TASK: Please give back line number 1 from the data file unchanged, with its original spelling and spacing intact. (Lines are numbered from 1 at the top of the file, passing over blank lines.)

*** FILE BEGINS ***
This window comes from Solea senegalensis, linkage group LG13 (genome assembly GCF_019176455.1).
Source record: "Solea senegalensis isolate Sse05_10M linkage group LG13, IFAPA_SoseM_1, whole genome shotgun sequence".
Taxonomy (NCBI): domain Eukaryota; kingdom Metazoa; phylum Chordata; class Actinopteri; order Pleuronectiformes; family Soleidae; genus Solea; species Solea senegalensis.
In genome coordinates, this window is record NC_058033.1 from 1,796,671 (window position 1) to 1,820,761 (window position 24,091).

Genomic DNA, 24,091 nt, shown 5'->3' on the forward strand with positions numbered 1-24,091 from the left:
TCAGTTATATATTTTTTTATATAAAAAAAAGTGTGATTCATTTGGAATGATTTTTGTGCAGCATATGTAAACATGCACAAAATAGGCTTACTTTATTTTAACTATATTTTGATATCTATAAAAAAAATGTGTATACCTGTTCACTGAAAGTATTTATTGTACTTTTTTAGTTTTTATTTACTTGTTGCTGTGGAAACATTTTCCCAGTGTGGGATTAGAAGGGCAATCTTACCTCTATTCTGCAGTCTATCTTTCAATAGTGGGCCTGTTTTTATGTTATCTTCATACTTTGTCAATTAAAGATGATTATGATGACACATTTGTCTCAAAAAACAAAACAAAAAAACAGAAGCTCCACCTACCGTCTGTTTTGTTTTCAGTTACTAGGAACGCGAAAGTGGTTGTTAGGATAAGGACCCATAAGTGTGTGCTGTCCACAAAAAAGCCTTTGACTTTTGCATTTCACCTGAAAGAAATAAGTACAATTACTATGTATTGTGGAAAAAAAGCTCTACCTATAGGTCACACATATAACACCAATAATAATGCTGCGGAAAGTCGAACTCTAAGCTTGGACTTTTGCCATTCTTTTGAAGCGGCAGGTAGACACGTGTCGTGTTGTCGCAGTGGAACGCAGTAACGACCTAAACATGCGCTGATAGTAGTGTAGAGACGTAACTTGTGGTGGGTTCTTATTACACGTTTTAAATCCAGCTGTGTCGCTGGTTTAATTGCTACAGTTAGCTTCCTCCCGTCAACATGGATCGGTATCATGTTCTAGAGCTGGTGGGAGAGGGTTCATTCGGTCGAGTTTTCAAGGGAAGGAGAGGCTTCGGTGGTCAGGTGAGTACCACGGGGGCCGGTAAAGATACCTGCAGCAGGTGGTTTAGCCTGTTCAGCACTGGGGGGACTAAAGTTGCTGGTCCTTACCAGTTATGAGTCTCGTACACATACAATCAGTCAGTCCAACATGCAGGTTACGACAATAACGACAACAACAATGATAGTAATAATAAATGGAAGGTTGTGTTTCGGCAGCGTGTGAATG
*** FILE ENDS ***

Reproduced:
This window comes from Solea senegalensis, linkage group LG13 (genome assembly GCF_019176455.1).